HSJ’s roundup of the key points from Jeremy Hunt’s vision for the NHS for the next 25 years
During the election campaign, the Conservatives were keen to stress how much they supported the NHS Five Year Forward View. On Thursday Jeremy Hunt looked ahead even further, setting out his “25 year vision” for the NHS in a speech at the King’s Fund.
Here are the key things we have learnt from the health secretary’s agenda setting speech.
Hunt is prepared for a fight over seven day working
It emerged on Wednesday morning, ahead of the speech, that Mr Hunt was going to issue at ultimatum to the British Medical Association - he will not allow the doctors’ union to be a “road block” to seven day services reform, and will impose a September deadline on negotiations.
Mr Hunt was able to be tough on the BMA as he knew he had the backing of two independent pay reviews. The NHS Pay Review Body and the DDRB both said there was a “compelling” case for moving towards seven day working. BMA chair Mark Porter, on the other hand, accused the health secretary of launching a “wholesale attack” on doctors.
Monitor and the TDA’s new name…
As HSJ exclusively revealed last week, many of the functions of Monitor and the NHS Trust Development Authority are to be brought together in a single “new body”, which we now know will be called NHS Improvement. The body will also take over NHS England’s patient safety function, with national patient safety director Mike Durkin moving there to set up a new “Independent Patient Safety Investigation Service” modelled on the Air Accident Investigation Branch. The new body will be chaired by Ed Smith, who will lead the recruitment of its chief executive.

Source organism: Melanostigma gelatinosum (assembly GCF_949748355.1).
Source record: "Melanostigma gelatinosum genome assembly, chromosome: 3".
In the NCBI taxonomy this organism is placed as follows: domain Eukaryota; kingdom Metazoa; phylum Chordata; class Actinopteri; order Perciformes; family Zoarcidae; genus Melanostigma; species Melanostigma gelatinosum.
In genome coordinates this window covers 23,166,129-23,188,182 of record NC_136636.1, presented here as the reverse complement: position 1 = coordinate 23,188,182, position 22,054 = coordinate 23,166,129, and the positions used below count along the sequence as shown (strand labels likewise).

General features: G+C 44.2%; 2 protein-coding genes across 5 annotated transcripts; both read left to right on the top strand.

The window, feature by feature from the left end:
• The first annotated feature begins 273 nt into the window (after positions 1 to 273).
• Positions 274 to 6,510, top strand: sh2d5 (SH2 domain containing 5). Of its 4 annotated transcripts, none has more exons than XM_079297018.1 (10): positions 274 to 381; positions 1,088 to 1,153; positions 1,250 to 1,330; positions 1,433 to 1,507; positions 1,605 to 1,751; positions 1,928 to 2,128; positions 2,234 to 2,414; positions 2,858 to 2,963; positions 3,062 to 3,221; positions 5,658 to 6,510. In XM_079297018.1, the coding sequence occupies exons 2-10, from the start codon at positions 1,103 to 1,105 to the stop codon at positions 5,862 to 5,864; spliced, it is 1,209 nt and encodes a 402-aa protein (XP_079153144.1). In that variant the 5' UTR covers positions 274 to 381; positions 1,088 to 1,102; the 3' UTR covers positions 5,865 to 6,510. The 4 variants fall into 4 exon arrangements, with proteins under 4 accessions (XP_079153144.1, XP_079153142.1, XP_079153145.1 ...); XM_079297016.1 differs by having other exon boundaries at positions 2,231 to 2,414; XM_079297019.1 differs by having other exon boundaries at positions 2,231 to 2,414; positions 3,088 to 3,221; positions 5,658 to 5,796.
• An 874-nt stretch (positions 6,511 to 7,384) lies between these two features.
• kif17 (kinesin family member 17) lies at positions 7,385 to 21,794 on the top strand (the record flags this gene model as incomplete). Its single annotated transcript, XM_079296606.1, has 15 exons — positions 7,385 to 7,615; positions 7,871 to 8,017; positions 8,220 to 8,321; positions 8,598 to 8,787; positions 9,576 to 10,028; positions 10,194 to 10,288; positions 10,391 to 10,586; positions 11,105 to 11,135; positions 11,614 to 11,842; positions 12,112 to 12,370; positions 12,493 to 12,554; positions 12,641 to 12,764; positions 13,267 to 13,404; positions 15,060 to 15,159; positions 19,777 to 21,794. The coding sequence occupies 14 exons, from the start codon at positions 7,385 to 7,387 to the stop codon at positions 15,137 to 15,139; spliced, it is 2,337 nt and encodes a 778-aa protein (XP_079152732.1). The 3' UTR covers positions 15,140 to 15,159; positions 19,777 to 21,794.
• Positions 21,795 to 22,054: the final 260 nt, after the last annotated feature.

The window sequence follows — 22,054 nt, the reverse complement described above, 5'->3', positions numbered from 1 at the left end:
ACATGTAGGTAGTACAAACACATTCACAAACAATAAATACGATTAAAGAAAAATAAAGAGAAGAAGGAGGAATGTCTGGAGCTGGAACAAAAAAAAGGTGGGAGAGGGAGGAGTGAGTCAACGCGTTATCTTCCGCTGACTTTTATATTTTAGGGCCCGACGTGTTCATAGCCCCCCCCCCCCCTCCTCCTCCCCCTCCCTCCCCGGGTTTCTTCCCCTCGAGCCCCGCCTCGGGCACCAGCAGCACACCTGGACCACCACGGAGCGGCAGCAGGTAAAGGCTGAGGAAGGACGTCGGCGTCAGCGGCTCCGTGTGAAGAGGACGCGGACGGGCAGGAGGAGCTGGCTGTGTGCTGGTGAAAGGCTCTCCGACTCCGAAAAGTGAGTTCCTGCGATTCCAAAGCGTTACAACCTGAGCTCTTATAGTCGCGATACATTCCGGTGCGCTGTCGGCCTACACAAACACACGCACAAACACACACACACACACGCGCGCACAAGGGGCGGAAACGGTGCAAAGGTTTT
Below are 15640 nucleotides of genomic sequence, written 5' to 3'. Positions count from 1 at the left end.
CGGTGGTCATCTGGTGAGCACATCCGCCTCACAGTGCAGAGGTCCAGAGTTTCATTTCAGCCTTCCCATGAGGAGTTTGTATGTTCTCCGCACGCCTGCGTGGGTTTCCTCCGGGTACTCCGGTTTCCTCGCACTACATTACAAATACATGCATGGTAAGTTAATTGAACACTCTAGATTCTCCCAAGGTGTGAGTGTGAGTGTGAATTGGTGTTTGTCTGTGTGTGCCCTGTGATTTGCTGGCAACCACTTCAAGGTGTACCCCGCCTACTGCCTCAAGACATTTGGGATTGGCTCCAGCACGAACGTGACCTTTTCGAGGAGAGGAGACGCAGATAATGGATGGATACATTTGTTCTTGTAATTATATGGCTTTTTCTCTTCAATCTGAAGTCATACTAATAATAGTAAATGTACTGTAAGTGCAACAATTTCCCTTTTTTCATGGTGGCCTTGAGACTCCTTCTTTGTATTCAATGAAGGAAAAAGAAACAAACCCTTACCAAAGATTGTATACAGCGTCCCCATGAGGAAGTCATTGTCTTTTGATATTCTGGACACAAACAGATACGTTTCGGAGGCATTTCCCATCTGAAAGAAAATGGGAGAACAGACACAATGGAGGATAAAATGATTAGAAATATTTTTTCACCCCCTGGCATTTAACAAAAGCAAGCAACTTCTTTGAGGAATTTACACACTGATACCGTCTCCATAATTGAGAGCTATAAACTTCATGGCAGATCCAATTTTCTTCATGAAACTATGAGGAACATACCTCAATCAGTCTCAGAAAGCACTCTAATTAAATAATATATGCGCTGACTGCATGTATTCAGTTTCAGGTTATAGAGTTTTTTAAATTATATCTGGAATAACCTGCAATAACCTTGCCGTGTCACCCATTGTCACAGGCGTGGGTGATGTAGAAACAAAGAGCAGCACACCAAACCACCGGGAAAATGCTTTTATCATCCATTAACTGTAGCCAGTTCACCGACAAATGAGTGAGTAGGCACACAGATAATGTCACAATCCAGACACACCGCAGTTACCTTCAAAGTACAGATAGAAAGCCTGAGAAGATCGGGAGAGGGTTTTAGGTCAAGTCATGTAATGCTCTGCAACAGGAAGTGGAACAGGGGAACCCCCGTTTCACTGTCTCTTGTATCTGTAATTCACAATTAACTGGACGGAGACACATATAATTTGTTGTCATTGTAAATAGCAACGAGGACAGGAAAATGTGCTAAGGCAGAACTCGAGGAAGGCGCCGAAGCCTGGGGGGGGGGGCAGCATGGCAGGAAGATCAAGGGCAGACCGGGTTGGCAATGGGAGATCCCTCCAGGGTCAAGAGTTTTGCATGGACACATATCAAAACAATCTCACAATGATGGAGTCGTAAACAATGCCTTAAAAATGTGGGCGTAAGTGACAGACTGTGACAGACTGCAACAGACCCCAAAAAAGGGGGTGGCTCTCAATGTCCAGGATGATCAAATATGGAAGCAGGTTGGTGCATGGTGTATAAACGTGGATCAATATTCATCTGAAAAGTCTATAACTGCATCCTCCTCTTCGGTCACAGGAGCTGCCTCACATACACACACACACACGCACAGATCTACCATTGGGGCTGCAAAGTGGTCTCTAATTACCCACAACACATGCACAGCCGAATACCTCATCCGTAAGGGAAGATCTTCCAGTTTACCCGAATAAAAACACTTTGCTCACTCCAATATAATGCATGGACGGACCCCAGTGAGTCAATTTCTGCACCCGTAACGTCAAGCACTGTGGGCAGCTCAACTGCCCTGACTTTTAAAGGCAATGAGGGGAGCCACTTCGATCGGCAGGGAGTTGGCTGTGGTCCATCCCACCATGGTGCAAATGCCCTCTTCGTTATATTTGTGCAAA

…and what its first jobs will be
As well as setting up IPSIS (what major announcement would be complete without a new acronym), NHS Improvement has been tasked with taking forward the work on safe staffing levels.
Mr Hunt’s orders for NHS Improvement reflect a marked change in policy: future safe staffing guidelines will be independently reviewed by the National Institute for Health and Care Excellence (which was directed by NHS England to stop its safe staffing work) and also be assessed separately by chief inspector of hospitals Sir Mike Richards, and Sir Robert Francis. Sir Robert was a prominent critic of NHS England’s decision last month to take over this programme of work from NICE.
The contents of the Rose review
The long awaited Rose review into NHS leadership was finally published on Wednesday. The health secretary said he would accept all of former Marks & Spencer executive chair Sir Stuart Rose’s 19 recommendations “in principle”. He confirmed that Health Education England will take over responsibility for the NHS Leadership Academy, as recommended by Sir Stuart.
But some people will wonder where the review into the NHS’s improvement architecture by Ed Smith (who will soon be getting settled in as chair of NHS Improvement) has got to.
Buddying is going international
Mr Hunt has been so pleased with trust “buddying” arrangements in the past couple of years that he wants to take the approach worldwide. US non-profit healthcare corporation Virginia Mason will be brought in to support five NHS trusts in improving quality and clinical engagement, as part of a five year, £12.5m programme. The Department of Health is paying non-profit firm £9m for its buddying role, and a further £3.5m has been aside to cover costs such as airfares and managing the project.